The Gray Town Council is showing both imagination and foresight in promoting the building of the Narrow Gauge Railroad museum and conference center right off Route 100, to give the 110,000 yearly visitors to the Maine Wildlife Park another educational site to visit while here. 

Shops, restaurants and parking already exist near the proposed railway, and more retail development could flourish in lower Gray Village. It is a commitment of each citizen of approximately $62 upfront for an incalculable return.

It does not show good planning to have a competing retail and commercial area develop along the Route 26 corridor north of the bypass, as now proposed by the same Town Council, where business would compete with the museum area development and lure customers away from the village.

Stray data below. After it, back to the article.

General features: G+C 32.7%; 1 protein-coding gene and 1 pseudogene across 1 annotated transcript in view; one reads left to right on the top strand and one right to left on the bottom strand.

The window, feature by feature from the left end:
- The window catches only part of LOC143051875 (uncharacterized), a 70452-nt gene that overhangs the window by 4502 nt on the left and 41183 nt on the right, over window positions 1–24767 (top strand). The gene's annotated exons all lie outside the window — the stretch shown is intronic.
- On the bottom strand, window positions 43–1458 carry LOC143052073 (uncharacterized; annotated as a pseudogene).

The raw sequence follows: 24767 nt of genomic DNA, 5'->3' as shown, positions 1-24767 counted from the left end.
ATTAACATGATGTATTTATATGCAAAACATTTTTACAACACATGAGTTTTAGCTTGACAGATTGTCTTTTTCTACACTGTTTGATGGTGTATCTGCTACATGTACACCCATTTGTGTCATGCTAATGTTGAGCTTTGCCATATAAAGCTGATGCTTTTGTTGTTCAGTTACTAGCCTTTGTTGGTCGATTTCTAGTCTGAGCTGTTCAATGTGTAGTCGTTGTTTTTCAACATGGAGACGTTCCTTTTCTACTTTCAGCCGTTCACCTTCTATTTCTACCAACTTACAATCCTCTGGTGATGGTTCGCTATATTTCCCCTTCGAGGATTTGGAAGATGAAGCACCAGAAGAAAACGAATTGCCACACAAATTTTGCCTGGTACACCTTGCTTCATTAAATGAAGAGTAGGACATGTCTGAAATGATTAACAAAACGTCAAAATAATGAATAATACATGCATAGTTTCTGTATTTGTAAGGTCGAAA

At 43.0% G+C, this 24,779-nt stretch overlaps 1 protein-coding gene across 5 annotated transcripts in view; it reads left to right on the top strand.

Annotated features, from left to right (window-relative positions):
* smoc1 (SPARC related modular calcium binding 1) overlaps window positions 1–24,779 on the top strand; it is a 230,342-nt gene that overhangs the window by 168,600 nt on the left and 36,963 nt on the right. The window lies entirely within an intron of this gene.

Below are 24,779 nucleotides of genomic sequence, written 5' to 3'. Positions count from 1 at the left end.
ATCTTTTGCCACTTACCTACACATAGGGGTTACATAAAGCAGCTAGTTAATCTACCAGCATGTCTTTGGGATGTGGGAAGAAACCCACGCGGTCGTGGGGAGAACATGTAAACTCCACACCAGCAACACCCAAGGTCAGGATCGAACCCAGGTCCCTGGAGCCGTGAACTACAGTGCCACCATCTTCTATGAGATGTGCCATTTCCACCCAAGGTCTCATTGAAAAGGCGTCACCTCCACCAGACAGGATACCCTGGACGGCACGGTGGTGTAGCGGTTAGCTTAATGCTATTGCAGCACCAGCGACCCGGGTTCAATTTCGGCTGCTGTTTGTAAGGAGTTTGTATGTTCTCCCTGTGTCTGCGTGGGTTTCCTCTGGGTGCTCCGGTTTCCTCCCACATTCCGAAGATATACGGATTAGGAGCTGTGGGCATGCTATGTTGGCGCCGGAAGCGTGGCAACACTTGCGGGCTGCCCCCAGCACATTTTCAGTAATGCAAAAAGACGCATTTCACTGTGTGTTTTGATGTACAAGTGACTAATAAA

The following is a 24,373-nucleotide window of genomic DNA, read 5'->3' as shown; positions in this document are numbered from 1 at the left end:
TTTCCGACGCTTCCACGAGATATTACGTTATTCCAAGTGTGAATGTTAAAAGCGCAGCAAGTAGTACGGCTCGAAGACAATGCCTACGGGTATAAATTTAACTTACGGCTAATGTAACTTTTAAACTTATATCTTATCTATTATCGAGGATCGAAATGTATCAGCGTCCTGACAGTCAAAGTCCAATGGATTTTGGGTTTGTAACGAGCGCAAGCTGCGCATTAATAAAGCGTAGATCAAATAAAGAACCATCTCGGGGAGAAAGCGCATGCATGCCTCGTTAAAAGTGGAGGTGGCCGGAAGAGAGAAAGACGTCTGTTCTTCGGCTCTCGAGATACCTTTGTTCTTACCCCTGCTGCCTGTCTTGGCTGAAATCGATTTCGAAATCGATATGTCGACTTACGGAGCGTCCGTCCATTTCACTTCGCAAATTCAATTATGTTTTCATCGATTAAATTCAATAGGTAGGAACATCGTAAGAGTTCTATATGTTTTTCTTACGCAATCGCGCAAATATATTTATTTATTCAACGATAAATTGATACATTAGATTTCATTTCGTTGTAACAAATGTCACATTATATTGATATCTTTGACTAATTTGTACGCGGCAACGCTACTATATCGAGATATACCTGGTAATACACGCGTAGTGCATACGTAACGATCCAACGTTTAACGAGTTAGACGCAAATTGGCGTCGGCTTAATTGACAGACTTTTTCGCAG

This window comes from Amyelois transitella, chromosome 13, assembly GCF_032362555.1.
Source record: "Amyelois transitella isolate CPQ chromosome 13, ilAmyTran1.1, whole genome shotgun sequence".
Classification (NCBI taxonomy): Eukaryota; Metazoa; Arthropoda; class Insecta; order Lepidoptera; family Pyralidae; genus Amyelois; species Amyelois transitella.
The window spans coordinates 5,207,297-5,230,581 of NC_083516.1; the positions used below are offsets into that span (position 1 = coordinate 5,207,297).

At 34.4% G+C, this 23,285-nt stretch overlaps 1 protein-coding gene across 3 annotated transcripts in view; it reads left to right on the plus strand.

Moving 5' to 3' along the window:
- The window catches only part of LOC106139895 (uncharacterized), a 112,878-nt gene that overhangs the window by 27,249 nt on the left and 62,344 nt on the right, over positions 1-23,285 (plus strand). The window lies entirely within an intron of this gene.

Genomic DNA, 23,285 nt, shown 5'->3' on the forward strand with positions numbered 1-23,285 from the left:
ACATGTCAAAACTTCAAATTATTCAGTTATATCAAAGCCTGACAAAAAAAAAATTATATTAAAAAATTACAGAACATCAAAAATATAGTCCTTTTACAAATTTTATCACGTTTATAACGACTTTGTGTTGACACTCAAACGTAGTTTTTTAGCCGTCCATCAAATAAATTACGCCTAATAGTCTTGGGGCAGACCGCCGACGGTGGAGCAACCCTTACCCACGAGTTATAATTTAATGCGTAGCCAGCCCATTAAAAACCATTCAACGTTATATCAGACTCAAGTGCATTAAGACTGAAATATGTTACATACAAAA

Traffic on this Route 26 corridor is clogged mornings as school populations and commuters try to get to work.

It is even more choked most afternoons and evenings as people return home, to say nothing of Fridays as visitors to recreational venues get off at exit 63 and head as quickly as possible to lakes, skiing and the casino in Oxford via this narrow passage.

Whom does this benefit? Certainly not the homeowners of the area, who could see businesses, ring roads and high-density housing replace their homes and small farms. Projection of 5,000 more traffic trips per day would clog this corridor, requiring another lane and two more stoplights in the 1.3-mile stretch of Route 26 between Hannaford and Dry Mills.

Change will come, but let us hope the town planners and the majority of Gray citizens direct the best possible change with the least negative impact for all residents of and travelers to and through Gray.

Sally Quinn Johnston

Gray